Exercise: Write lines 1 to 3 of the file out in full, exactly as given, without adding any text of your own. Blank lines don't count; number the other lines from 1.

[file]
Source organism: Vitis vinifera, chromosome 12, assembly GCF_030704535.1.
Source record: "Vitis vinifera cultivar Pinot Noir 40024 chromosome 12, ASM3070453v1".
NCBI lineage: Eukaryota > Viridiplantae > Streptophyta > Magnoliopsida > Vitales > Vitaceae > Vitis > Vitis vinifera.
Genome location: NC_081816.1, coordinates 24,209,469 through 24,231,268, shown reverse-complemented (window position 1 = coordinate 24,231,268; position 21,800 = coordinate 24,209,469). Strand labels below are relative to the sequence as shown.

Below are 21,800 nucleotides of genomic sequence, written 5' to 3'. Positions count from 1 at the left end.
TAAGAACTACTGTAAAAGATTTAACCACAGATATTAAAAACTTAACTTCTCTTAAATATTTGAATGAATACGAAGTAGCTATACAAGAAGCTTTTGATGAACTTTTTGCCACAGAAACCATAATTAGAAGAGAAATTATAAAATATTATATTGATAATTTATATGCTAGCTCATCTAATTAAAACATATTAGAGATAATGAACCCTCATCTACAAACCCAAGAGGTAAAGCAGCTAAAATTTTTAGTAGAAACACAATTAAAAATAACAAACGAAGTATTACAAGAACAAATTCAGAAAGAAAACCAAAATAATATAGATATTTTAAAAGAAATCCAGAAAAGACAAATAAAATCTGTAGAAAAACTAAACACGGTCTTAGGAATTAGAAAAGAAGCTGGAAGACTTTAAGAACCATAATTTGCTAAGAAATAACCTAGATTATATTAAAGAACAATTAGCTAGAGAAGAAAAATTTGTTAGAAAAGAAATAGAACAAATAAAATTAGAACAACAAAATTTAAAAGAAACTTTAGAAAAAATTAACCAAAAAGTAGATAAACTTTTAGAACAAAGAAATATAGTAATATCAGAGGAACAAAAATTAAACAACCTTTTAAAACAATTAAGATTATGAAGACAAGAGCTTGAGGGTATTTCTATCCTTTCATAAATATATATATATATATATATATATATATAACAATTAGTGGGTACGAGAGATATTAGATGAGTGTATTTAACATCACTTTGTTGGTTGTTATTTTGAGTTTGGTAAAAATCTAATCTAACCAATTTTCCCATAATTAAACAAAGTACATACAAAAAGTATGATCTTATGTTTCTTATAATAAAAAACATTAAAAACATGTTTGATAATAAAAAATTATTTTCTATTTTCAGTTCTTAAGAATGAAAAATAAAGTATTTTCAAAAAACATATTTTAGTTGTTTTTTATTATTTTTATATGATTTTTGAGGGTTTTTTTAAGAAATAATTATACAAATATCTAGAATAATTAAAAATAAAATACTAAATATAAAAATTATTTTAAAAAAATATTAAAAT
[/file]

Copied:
Source organism: Vitis vinifera, chromosome 12, assembly GCF_030704535.1.
Source record: "Vitis vinifera cultivar Pinot Noir 40024 chromosome 12, ASM3070453v1".
NCBI lineage: Eukaryota > Viridiplantae > Streptophyta > Magnoliopsida > Vitales > Vitaceae > Vitis > Vitis vinifera.